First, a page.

Climate data for Pelican Point, Walvis Bay (7 m), Namibia (1958-1984)
Month Jan Feb Mar Apr May Jun Jul Aug Sep Oct Nov Dec Year
Record high °C (°F) 25.3
Average high °C (°F) 20.0
Daily mean °C (°F) 17.6
Average low °C (°F) 15.2
Record low °C (°F) 10.5
Average precipitation mm (inches) 1.0
Average precipitation days (≥ 0.1 mm) 0.6 0.8 1.1 0.5 0.4 0.5 0.0 0.4 0.5 0.4 0.6 0.4 6.2
Average relative humidity (%) 87 87 89 89 86 81 82 86 89 88 88 88 87
Mean monthly sunshine hours 232 189 211 237 251 231 236 220 189 226 210 214 2,646
Source #1: Deutscher Wetterdienst[32]
Source #2: Danish Meteorological Institute[33]


Historical population


Walvis Bay is governed by a municipal council that currently has ten seats.[35]

The 2015 local authority election was won by the SWAPO party which gained eight seats (5,818 votes). One seat each was won by the Democratic Turnhalle Alliance (DTA, 565 votes) and the United Democratic Front (UDF, 433 votes).[36]


Walvis Bay contains open spaces, scenic beauty and unique marine and plant life. It is well suited for the outdoor lifestyle, boasting sports such as sandboarding, kiting, surfing, swimming, angling, sailing, golf and other indoor and outdoor sport codes. There is Walvis Bay Lagoon and Aquatic Activities, Kuiseb River Delta and the beach itself where people enjoy swimming and catching fish.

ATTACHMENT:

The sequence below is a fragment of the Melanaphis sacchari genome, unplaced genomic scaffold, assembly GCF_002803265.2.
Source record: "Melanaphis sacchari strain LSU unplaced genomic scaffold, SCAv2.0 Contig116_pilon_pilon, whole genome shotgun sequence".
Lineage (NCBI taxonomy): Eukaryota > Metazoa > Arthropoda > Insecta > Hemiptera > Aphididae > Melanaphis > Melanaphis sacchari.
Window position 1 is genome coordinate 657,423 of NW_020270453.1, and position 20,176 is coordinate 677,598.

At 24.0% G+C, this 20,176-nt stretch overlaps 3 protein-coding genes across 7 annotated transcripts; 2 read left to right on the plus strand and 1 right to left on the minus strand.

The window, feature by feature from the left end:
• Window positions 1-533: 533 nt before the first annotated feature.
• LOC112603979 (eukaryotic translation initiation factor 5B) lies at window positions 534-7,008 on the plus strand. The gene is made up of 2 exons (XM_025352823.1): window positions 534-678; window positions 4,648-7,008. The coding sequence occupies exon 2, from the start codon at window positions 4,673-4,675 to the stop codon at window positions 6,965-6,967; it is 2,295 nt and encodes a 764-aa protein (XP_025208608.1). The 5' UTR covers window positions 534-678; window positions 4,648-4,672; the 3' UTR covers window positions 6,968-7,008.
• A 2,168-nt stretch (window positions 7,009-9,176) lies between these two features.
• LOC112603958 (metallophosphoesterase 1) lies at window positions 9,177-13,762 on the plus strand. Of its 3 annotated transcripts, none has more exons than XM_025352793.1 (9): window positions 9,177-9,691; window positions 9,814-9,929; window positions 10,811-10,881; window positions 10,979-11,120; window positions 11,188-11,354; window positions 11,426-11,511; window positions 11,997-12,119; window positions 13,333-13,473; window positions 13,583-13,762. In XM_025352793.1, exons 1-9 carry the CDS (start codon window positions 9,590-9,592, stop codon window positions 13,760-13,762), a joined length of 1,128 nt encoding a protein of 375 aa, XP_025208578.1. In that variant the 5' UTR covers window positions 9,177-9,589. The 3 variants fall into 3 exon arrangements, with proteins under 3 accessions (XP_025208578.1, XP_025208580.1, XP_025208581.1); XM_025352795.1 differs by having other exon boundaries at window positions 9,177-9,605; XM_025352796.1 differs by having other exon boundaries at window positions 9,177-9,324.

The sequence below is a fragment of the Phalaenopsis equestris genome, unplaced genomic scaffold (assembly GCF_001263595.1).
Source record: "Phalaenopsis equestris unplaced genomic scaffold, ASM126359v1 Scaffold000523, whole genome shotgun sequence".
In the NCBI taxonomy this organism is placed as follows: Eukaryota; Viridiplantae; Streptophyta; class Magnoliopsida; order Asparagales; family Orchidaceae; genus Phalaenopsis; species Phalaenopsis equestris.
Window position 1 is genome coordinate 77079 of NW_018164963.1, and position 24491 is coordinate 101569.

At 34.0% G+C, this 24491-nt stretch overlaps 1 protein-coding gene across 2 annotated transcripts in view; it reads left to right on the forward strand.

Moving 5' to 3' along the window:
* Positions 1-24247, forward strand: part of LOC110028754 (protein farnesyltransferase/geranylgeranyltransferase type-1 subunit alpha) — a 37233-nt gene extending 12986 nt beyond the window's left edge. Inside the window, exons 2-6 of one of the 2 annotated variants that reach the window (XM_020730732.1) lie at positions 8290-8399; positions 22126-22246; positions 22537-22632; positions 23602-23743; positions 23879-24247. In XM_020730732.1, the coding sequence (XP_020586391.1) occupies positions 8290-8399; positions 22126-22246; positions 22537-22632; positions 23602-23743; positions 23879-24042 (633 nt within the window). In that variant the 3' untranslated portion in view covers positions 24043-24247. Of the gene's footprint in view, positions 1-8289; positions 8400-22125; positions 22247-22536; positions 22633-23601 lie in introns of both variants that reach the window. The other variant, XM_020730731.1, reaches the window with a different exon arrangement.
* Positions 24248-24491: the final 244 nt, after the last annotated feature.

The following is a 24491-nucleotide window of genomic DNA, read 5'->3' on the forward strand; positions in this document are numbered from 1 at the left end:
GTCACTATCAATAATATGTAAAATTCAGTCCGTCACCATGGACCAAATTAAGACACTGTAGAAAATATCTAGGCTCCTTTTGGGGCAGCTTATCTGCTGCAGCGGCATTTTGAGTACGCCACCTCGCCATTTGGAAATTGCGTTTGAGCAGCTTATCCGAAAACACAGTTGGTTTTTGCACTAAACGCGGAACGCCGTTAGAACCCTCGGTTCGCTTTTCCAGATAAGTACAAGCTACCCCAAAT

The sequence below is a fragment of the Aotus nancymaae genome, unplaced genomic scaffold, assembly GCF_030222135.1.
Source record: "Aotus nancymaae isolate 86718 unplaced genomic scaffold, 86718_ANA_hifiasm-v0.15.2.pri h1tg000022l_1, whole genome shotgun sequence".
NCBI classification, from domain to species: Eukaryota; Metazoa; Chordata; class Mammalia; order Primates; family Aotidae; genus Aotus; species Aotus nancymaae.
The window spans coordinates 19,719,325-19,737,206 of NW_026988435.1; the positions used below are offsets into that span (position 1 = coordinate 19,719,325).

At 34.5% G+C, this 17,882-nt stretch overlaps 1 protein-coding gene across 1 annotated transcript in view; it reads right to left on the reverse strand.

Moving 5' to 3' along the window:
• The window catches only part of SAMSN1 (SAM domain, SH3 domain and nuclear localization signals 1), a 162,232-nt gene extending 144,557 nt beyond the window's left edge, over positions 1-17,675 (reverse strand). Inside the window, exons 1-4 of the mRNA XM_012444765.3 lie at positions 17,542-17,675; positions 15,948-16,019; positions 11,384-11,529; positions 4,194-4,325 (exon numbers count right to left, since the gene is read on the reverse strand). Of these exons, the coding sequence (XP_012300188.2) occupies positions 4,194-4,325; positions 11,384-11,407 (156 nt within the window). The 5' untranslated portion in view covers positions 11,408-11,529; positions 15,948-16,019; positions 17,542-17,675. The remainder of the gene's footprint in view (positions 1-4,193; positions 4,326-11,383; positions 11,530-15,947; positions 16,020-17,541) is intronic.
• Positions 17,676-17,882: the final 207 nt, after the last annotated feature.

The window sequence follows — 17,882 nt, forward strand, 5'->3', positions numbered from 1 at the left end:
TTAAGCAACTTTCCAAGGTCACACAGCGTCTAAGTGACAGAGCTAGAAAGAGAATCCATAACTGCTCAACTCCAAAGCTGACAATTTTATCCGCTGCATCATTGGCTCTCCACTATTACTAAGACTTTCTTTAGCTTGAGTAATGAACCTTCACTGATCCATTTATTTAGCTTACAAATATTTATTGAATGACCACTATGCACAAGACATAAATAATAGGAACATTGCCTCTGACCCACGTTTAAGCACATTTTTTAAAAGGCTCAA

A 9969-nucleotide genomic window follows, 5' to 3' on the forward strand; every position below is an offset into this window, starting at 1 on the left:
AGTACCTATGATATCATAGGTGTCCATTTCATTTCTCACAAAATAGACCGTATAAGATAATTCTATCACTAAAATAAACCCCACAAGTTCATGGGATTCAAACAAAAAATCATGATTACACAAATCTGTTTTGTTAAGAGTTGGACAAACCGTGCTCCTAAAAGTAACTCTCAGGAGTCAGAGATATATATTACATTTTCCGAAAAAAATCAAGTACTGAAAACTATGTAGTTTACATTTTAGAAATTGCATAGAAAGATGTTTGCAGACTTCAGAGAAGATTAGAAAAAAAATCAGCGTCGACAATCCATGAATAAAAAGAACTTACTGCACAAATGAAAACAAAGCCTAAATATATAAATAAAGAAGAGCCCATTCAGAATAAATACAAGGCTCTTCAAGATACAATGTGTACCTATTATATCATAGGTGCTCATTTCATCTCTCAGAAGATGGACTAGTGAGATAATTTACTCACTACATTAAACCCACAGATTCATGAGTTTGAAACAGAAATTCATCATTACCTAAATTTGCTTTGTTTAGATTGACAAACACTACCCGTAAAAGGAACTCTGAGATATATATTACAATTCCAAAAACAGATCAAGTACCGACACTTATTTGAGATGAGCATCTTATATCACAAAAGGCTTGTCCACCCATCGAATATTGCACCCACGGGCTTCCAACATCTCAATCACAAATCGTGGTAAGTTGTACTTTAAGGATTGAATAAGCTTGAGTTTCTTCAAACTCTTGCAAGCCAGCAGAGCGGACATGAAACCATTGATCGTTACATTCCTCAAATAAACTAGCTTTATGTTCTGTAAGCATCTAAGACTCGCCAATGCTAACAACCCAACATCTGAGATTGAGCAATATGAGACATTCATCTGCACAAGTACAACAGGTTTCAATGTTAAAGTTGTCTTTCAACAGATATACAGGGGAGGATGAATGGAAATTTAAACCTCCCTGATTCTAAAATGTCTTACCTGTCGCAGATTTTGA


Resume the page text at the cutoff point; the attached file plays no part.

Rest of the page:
The 2-kilometre (1.2-mile) sand spit allows the adjacent water to remain smooth in very strong winds, ideal for record attempting vessels like that by the Vestas Sailrocket.[37] The ocean side of the sand spit has a world-famous surf spot known in the international surf media as "Skeleton Bay."[38]

The city is home to Eleven Arrows F.C. and Blue Waters F.C., football clubs that compete in the Namibia Premier League, and the Sparta Cricket Club Ground.[39]